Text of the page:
More than a year after getting outfoxed by Comcast’s Brian Roberts in the hunt for Time Warner Cable, patience and perseverance have paid off for media giant John Malone.

Charter Communications’ three-way deal to acquire TW Cable and Bright House Networks promises to create a cable and broadband footprint that will rival Comcast’s size and scope and put Charter in the prime real-estate territory of New York and Los Angeles. Malone’s Liberty Broadband, through its investment in Charter, will be able to exert meaningful influence again in the MVPD marketplace thanks to this bigger footprint. Assuming the transactions are approved by regulators, Liberty Broadband will be Charter’s largest shareholder, owning about 20% of the equity and controlling 25% of the voting shares.

The complicated transaction, if completed, will amount to a comeback for Malone, who abdicated his throne as cable’s undisputed king in 1998 with the sale of his Tele-Communications Inc. to AT&T (which swiftly sold its cable holdings to Comcast in 2001). It’s also a big rebound for Charter, which slogged through bankruptcy in 2009 after piling up some $21 billion in debt under previous owner Paul Allen. The company has been in rehab ever since, improving it reputation with customers and the quality of its systems. The drive has been led by Tom Rutledge, who surprised the biz by moving from Cablevision to the St. Louis-based Charter as CEO in late 2011.

Malone was dubbed “Darth Vader” in the 1990s for the fearsome power he wielded over programmers as the gatekeeper of TCI, then the nation’s largest cable operator. He was able to exact small equity slices in numerous channels as a price of admission to TCI’s airwaves.

But this time around, Malone returns to the cable business at a time when operators are increasingly focused on the broadband side of their ledger rather than the video business. The enlarged Charter will emerge with more broadband subscribers (19.4 million) than video subscribers (17.3 million). In broadcast, Charter will be a close No. 2 to Comcast, which counts 22.4 million broadband subs at present.

As margins in the video business shrink, the future for cable operators is seen as cable harnessing the advantage of its fat pipe directly into the home to offer wireless and mobile services. Malone is said to be dismayed that the industry has failed to marshal its forces against the challenge posed by the rapid rise of Netflix and spread of other OTT offerings. Rutledge, in selling the deal to Wall Street analysts in a conference call Tuesday, went so far as to say the proposed Charter combo would lead to a “better industry” overall because fewer companies will make for easier coordination of industry-wide initiatives such as allowing subscribers easy access to cable-provided mobile Wi-Fi networks.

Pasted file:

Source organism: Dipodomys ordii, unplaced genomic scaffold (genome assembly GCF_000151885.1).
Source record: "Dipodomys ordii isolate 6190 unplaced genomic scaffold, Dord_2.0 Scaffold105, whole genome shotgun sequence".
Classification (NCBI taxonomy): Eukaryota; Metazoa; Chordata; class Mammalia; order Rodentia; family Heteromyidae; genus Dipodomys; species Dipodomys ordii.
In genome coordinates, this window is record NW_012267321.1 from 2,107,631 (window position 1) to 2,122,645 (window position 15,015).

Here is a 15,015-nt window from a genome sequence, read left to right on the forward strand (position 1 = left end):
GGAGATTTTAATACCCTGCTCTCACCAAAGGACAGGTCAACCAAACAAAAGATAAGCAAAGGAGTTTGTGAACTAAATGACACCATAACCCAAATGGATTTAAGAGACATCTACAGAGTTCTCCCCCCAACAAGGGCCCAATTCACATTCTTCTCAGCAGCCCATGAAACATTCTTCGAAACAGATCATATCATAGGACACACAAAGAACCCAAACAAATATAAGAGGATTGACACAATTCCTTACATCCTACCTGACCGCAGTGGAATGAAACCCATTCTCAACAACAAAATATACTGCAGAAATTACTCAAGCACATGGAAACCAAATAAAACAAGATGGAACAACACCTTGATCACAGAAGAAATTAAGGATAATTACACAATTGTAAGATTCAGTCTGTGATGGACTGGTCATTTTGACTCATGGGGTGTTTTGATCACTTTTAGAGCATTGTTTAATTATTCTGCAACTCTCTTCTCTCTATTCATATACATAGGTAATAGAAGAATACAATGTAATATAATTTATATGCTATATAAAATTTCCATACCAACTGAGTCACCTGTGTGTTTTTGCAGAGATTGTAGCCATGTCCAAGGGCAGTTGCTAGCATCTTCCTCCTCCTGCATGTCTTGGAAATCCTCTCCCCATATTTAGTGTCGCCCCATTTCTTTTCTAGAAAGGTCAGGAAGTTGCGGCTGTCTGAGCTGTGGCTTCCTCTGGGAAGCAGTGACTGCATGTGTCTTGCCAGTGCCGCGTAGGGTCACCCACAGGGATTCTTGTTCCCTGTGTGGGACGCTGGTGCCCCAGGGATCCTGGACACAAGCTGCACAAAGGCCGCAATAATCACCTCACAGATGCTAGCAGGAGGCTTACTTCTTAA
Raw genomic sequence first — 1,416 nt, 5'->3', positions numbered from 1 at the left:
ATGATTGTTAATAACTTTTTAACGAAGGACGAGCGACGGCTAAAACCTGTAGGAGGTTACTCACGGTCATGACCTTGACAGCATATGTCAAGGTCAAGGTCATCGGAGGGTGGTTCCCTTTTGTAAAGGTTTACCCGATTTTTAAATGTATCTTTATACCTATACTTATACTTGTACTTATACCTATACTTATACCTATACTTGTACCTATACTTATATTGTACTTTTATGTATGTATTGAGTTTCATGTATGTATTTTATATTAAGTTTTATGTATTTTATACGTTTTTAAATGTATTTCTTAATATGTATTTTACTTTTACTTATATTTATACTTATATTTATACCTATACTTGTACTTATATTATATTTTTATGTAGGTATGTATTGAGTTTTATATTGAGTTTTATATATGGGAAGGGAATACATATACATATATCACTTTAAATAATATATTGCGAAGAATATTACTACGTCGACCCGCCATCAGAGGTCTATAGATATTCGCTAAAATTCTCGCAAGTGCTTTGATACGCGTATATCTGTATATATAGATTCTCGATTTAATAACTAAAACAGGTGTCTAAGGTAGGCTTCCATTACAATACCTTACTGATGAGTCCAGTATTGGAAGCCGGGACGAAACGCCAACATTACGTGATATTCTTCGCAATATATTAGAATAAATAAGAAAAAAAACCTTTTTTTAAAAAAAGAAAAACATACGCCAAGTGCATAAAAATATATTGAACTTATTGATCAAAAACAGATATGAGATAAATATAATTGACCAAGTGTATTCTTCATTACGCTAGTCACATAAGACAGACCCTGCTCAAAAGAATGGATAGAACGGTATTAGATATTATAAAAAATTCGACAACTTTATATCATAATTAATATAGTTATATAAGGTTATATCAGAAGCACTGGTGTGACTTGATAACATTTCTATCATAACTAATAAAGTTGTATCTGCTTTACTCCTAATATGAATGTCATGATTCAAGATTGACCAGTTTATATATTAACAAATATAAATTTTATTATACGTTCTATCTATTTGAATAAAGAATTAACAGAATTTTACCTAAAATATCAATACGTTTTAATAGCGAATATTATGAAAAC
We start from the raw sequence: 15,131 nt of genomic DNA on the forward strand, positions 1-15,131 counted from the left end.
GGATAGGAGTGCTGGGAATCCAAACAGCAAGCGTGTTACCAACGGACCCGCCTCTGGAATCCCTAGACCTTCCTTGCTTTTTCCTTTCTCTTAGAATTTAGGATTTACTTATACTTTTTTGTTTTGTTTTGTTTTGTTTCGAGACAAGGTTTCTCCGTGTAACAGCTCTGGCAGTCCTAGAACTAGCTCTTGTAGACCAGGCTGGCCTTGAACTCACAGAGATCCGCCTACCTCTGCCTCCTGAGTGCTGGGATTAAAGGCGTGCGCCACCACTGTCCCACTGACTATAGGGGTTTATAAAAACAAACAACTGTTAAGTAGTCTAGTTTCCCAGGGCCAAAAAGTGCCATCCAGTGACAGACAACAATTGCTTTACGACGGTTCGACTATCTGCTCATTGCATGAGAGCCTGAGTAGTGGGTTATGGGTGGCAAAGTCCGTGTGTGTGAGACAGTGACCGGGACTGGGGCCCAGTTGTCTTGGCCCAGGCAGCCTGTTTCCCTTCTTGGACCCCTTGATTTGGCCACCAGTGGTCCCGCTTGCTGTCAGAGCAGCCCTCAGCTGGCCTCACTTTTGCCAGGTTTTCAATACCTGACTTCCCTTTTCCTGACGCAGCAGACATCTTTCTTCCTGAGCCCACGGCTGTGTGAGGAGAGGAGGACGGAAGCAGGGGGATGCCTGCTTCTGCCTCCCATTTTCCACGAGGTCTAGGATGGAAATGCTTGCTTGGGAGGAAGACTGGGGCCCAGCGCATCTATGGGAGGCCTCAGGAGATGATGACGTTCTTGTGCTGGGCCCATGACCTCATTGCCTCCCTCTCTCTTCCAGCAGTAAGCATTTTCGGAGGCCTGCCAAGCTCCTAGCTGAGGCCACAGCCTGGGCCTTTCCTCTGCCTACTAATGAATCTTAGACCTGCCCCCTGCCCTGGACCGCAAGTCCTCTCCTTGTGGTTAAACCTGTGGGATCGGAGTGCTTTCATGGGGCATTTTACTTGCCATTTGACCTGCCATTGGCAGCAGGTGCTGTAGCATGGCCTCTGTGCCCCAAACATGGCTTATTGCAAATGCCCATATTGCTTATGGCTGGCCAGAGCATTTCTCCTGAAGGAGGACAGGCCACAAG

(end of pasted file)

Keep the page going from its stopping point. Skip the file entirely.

For the major cable programmers, the Charter deal creates another bulked up competitor with clout in carriage negotiations approaching that of Comcast and AT&T-DirecTV (assuming that transaction is approved). On the brighter side, it should lead to a stronger partner with incentive to experiment with skinny bundles and broadband-only offerings, given Rutledge’s emphasis on how Charter will innovate and invest in upgrading its data networks.

In an interview with CNBC on Tuesday, Rutledge talked up the potential for offering subscribes what he described as a “cloud-based user interface” that would allow for easy searching and access to content across multiple platforms and devices reaching beyond the cable box. He called it a potential “game-changer” for the cable biz.

Malone has yet to publicly comment on the Charter transactions, but industry observers note he was a facilitator of the talks that led to a rich deal, valuing TW Cable at nearly $57 billion, barely four weeks after Comcast pulled its $45.2 billion offer. Liberty Broadband is making another $5 billion investment in Charter as part of the transaction. And another Malone entity, Liberty Interactive, is making a $2.4 billion investment in Liberty Broadband “in support” of the Charter deal.

Charter was rebuffed in late 2013 and early 2014 after making what TW Cable called a “grossly inadequate” buyout offer. Charter’s aggressive pursuit, which kicked off the current moment of MVPD merger mania, sent TW Cable into the arms of Comcast — for a while. Opposition to that merger in Washington gave Liberty and Charter a second chance, and this time they ponied up a premium that seems unlikely to be matched by another suitor. It’s clear that Malone and his lieutenants, including Liberty CEO Greg Maffei, have a vision they are determined to execute, once the pieces are in place.

“Charter’s transactions with Time Warner Cable and Bright House are the fulfillment of the cable consolidation we have advocated. This combination joins three strong operators under Tom Rutledge and his team and adds meaningful scale to enable innovation for the benefit of customers and shareholders,” Maffei said in a statement. “We are excited to invest substantially behind this and continue as Charter’s largest shareholder.”